Cause Money Can’t Buy You Love

by | Jun 18, 2019

I am towards the fag end of the fellowship journey. Fair to say, the year has shaken some of my fundamental beliefs and left me with a lot of questions, unanswered yet. One of them is my understanding of money. A few days ago I wrote a poem on money and happiness and some reflections on how the correlation between them might not be strong after all. This then also fundamentally questions the premise of our current society and the way it operates. 

When it comes to achieving certain level of satisfaction, money plays an important role. For those who disagree, name a person who is happily starving? As Mae West once said “I have been rich and I have been poor; believe me, rich is better”. It’s easy for those who take the pleasures of life for granted to say that money does not matter but ask a migrant who works two shifts a day so that his family can afford bare minimum necessities of 21st century. It takes lifetime of savings of a daily wage laborer to shift from kuchha house to a single room pucca house.  It is not like i do not understand this; and this expression comes from a place of utopian thoughts. Stay with me for some more time before i circle back to this …

In context of money, happiness and migration; all the three coexist in a complex system. Migration out of distress itself signifies an unhappy situation. The living and working condition of migrant  may not look like an ideal situation where anyone would like to be but still people migrate to the economic centers to generate income to fulfill the needs of himself and dependents.

As per my experience, level of happiness has some amount of relationship with money but it is majorly governed by level of emphasis that society puts on wealth creation. Money motivates people to be more productive but it does at cost of human emotions that connects people. In this race of wealth creation, the focus is shifting from being humane to being practical.

Recently, I got an invitation to attend a wedding in tribal community and I was surprised to see that all the arrangements and decisions with respect to managing the ceremony was not restricted to the host; but the community. Food was prepared by the community, logistics and expenses were taken care by friends and relatives. There was minimal financial burden on family to host the marriage ceremony. Had it been any other big fat Indian wedding, it would have cost a major chunk of savings. The bonding that I found in the community had no relationship with money but was more due to the social belongingness.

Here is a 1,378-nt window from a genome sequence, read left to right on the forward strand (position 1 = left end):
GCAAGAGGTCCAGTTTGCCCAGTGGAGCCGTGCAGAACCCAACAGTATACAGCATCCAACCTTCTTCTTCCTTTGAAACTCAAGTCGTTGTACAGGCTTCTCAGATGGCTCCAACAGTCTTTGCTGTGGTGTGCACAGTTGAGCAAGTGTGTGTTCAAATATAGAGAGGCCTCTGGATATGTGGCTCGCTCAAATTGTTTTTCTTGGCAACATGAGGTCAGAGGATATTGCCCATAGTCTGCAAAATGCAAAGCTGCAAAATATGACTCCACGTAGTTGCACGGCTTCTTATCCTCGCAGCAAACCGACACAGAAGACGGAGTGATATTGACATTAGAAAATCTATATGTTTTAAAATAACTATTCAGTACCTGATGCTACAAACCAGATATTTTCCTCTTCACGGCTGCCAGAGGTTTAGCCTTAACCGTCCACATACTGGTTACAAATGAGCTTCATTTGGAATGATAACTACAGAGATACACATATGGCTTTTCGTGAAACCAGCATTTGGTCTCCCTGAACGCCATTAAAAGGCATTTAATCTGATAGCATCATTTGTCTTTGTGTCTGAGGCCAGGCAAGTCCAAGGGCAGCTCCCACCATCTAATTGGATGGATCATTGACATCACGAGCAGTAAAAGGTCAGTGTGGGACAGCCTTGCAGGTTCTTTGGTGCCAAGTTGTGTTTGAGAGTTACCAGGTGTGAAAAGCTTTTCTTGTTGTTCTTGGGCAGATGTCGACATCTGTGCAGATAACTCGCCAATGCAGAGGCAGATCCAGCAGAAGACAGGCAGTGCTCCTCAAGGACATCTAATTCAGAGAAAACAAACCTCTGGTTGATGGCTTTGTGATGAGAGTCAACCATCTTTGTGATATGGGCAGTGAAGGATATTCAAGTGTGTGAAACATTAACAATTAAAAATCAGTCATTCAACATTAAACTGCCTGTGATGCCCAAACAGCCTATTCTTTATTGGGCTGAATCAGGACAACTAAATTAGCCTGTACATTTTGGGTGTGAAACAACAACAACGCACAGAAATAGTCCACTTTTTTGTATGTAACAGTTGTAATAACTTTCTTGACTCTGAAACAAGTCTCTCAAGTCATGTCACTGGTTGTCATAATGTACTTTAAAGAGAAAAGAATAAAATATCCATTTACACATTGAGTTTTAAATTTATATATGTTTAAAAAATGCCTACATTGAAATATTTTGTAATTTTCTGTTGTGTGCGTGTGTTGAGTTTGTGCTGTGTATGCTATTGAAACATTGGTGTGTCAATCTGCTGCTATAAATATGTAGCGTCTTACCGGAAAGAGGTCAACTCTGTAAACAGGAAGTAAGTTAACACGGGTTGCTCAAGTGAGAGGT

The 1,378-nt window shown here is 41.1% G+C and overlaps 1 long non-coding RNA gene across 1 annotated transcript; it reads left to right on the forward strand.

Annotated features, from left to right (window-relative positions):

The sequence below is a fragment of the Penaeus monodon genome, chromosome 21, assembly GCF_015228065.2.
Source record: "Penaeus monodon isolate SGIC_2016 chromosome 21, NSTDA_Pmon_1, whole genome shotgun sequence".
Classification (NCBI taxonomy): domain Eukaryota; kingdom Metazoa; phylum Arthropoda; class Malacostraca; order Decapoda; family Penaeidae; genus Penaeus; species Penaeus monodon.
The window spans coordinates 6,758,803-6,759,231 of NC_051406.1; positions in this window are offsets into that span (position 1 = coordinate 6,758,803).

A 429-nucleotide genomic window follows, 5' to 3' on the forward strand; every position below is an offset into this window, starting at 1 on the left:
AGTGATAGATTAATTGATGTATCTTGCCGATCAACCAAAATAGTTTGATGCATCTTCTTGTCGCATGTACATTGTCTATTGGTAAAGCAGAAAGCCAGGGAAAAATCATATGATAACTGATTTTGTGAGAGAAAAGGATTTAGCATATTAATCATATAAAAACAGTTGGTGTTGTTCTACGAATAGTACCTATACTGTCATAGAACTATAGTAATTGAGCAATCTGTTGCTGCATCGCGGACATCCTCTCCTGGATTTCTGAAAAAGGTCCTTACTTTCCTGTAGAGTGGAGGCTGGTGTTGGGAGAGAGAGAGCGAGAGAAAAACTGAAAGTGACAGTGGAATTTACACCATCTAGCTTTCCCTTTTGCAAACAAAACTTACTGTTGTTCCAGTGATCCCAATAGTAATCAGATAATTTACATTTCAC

The point i am trying to drive home here is that in order to have a meaningful and fulfilling life, it is important that we should not isolate our self from people who define our identities and possibly gives us a purpose to continuously struggle. The question to ask ourselves is that is the need to earn (more) money pushing us to isolation? Most of the experience i have had is leading me to believe that the unfortunate answer to this is YES. There seems bleak possibilities of how we can get one by not compromising on the other. Any thoughts?

Meanwhile, here is the poetry i mentioned at the start of the piece …

मानव के विकास में पैसा, रिश्तो के विकास में पैसा।
बच्चो की शिक्षा में पैसा, बीमार के इलाज में पैसा।
रोटी कपड़ा मकान में पैसा, घर की ज़रूरत, दुकान में पैसा।
किसान की खेती में पैसा, गृहिणी की रसोई में पैसा।
मेले, त्यौहार में पैसा; रोज़ के व्यव्हार में पैसा।
अमीरों का इज़्ज़त पैसा, गरीबो की ज़रूरत पैसा।
आज इंसान की हर ज़रुरत, और ख़ुशी की गारंटी पैसा।
पैसा है कुंजी आत्मसम्मान का, ज़रुरत है सबका, हर इंसान का।
करता है सुनिश्चित स्वास्थ व शिक्षा, मिटाता है भूख, देता है खुशिया जहान का।

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1 Comment

  1. M. Bhushan

    Bertrand Russell said- Money is important to fulfill basic needs, thereafter it is other emotions which determine whether we are happy or not. Further, Khushwant Singh said- Money is not God but by God it is not less than God.
    Nice to learn about your understanding of Man, Money and Happiness. Keep writing.


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